Go in Peace by Sam Baker
Sam Baker is a country singer-songwriter out of Austin, Texas. He believes in storytelling and that everyone is at the mercy of another one's dream. Go in peace.
In the Silence of the Heart by Danielle Rose
By embracing her vocation as wife & mother, Danielle desires to help build an authentic culture of life that nourishes & cherishes the gift of each person created in the image and likeness of God. Inspired by their witness, Danielle currently continues to offer her voice to raise support on behalf of the children of China Little Flower orphanage (www.chinalittleflower.org).
How to Sleep in a Stormy Boat by Amy Speace
Amy Speace is a folk/Americana American singer-songwriter from Baltimore, Maryland. National Public Radio described her voice as "velvety and achy" and compared her to Lucinda Williams. She lives in Nashville, Tennessee. A former Shakespearean actress, her music has received critical acclaim from The New York Times, NPR, The Sunday London Times, Mojo Magazine, etc. Speace's song, Weight of the World, was recorded by singer Judy Collins on her 2010 album Paradise.
Jesus Wept by Ralph McTell
Franciscan Sisters of Christian Charity spotlight Ralph McTell’s song Jesus Wept. It is a modern, folk hymn built on the phrase from John 11:35, the shortest verse in the Bible. He is an English singer-songwriter and acoustic guitar player who has been an influential figure on the UK folk music scene since the 1960s. McTell is best known for the Streets of London which has been covered by over two hundred artists around the world, and for his tale of Irish emigration, “From Clare to Here”.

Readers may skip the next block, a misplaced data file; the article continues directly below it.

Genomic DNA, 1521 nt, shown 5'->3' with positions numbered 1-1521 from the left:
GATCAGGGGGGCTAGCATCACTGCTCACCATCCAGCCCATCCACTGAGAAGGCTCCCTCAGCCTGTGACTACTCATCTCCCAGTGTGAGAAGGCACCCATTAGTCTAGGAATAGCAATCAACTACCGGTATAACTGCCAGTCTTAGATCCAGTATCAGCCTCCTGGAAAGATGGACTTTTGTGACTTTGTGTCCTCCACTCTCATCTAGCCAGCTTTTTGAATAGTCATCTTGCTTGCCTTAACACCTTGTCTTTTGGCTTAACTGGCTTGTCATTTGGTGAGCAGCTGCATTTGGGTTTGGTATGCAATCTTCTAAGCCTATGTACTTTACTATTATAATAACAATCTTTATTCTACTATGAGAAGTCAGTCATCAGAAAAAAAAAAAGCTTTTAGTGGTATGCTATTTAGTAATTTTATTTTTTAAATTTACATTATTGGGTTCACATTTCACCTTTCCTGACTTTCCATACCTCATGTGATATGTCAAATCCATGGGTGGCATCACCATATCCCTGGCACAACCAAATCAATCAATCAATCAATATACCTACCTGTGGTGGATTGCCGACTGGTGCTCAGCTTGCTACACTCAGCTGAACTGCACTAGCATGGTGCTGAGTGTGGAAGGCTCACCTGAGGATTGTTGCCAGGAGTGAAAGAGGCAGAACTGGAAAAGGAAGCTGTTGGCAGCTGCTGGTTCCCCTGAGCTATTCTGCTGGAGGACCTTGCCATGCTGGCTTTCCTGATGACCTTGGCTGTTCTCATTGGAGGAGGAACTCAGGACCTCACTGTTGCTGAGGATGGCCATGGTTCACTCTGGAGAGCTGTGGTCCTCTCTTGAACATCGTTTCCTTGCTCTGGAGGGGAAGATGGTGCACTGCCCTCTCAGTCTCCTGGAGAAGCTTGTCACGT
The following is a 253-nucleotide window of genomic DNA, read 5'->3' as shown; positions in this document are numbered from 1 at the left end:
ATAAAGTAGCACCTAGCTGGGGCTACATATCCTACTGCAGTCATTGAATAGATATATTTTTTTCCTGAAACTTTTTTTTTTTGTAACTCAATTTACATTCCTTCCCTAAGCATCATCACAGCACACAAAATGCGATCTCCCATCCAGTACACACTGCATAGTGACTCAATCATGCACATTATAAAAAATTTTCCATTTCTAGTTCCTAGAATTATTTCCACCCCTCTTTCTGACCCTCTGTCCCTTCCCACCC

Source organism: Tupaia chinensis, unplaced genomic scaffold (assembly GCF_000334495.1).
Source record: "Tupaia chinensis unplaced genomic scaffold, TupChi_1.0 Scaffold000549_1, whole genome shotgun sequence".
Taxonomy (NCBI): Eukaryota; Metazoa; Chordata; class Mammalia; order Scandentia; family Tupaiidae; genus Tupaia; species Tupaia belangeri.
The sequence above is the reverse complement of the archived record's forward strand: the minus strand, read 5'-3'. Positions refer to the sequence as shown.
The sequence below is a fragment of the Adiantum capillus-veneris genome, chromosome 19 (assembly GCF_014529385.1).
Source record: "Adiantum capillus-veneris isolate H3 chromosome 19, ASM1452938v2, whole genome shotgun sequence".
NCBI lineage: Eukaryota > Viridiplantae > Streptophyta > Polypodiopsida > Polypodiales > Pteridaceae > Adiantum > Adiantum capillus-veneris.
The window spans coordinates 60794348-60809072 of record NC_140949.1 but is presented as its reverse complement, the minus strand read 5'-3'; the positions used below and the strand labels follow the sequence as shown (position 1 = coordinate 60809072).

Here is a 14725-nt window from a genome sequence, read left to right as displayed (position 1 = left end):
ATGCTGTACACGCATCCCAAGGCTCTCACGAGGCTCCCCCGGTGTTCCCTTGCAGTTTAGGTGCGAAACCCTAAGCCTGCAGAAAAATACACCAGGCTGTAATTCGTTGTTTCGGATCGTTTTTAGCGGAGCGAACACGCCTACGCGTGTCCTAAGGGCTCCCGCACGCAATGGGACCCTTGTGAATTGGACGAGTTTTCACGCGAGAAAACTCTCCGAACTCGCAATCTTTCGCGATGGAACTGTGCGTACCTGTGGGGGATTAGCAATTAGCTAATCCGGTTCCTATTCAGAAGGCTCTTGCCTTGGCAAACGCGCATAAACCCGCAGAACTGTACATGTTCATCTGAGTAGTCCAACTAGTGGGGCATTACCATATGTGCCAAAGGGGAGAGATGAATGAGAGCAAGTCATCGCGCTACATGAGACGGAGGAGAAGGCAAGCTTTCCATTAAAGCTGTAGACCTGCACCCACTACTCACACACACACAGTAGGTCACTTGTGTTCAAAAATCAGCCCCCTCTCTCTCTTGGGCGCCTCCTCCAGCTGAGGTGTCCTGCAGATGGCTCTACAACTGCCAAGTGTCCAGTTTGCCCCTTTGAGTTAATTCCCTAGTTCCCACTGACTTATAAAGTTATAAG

Do People Bloom by Ezra Holbrook
In the Lenten springtime Franciscan Sisters of Christian Charity encourage you to listen to Do People Bloom by Ezra Holbrook. Find encouragement that we all can find growth and goodness amid the challenges of life. Ezra Holbrook grounds himself in a deep earthy similie to sing a song of hope and redemption in all of relationships.
Twenty Something by Katie Trotta
Perceptively exploring the concerns and challenges of ’20 somethings’, Franciscan Sisters of Christian Charity are grateful to feature Katie Trotta’s song 20 Something. Katie’s own words invite further dialogue.
"Living in a world where we get a front seat view into other people’s lives through things like social media can make the pressure to figure out who you are and what you are doing with your life feel so much heavier than it should. Your twenties are supposed to be a time to test the waters, dive deep into exploring what makes you tick as a person, and come out the other end going “Wow, I know who I am and what I want!”. Or, at least that’s what I thought your twenties were supposed to be.
I wrote ‘Twenty Something’ when I was 27. If someone had told me when I was a teenager that at 27 years old, I would still be single, struggling with my career, and still wondering how everything was going to work out… I would have laughed in your face. At 27 you are supposed to have it down! You are supposed to be living the life you dreamt about! You are supposed to have a handle on things! I mean, just look at the 27 years old on Facebook! They know what they’re doing! Enter the question: Is it just me? Am I the only one who feels this lost?